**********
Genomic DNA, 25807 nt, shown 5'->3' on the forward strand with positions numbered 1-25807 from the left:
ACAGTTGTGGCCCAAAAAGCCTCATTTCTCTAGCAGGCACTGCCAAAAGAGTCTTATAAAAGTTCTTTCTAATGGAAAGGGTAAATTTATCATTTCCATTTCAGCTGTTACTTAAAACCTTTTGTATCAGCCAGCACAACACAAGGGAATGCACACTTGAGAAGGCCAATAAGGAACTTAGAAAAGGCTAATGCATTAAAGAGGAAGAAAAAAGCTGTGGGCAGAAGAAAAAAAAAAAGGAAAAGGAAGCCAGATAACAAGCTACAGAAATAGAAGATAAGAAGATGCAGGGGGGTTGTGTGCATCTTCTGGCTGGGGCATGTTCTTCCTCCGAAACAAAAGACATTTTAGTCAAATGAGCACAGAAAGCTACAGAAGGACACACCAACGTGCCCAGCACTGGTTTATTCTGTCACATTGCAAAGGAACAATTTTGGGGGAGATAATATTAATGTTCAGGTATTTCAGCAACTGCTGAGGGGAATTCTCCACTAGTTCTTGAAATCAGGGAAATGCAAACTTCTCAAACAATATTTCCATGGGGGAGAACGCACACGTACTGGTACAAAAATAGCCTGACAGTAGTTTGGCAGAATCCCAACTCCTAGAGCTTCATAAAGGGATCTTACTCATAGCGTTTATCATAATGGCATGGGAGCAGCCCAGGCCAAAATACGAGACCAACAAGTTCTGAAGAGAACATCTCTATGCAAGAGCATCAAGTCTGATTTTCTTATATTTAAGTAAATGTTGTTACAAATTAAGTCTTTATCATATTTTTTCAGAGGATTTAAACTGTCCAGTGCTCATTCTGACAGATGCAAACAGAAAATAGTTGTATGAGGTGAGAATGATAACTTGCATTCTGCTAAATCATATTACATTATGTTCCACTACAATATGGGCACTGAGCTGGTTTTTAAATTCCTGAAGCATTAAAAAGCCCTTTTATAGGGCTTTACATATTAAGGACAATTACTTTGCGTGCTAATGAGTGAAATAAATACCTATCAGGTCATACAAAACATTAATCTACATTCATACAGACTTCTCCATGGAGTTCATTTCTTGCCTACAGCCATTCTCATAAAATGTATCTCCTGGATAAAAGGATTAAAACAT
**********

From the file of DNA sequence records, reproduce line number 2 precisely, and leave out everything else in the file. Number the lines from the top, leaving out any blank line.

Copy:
ACAGTTGTGGCCCAAAAAGCCTCATTTCTCTAGCAGGCACTGCCAAAAGAGTCTTATAAAAGTTCTTTCTAATGGAAAGGGTAAATTTATCATTTCCATTTCAGCTGTTACTTAAAACCTTTTGTATCAGCCAGCACAACACAAGGGAATGCACACTTGAGAAGGCCAATAAGGAACTTAGAAAAGGCTAATGCATTAAAGAGGAAGAAAAAAGCTGTGGGCAGAAGAAAAAAAAAAAGGAAAAGGAAGCCAGATAACAAGCTACAGAAATAGAAGATAAGAAGATGCAGGGGGGTTGTGTGCATCTTCTGGCTGGGGCATGTTCTTCCTCCGAAACAAAAGACATTTTAGTCAAATGAGCACAGAAAGCTACAGAAGGACACACCAACGTGCCCAGCACTGGTTTATTCTGTCACATTGCAAAGGAACAATTTTGGGGGAGATAATATTAATGTTCAGGTATTTCAGCAACTGCTGAGGGGAATTCTCCACTAGTTCTTGAAATCAGGGAAATGCAAACTTCTCAAACAATATTTCCATGGGGGAGAACGCACACGTACTGGTACAAAAATAGCCTGACAGTAGTTTGGCAGAATCCCAACTCCTAGAGCTTCATAAAGGGATCTTACTCATAGCGTTTATCATAATGGCATGGGAGCAGCCCAGGCCAAAATACGAGACCAACAAGTTCTGAAGAGAACATCTCTATGCAAGAGCATCAAGTCTGATTTTCTTATATTTAAGTAAATGTTGTTACAAATTAAGTCTTTATCATATTTTTTCAGAGGATTTAAACTGTCCAGTGCTCATTCTGACAGATGCAAACAGAAAATAGTTGTATGAGGTGAGAATGATAACTTGCATTCTGCTAAATCATATTACATTATGTTCCACTACAATATGGGCACTGAGCTGGTTTTTAAATTCCTGAAGCATTAAAAAGCCCTTTTATAGGGCTTTACATATTAAGGACAATTACTTTGCGTGCTAATGAGTGAAATAAATACCTATCAGGTCATACAAAACATTAATCTACATTCATACAGACTTCTCCATGGAGTTCATTTCTTGCCTACAGCCATTCTCATAAAATGTATCTCCTGGATAAAAGGATTAAAACAT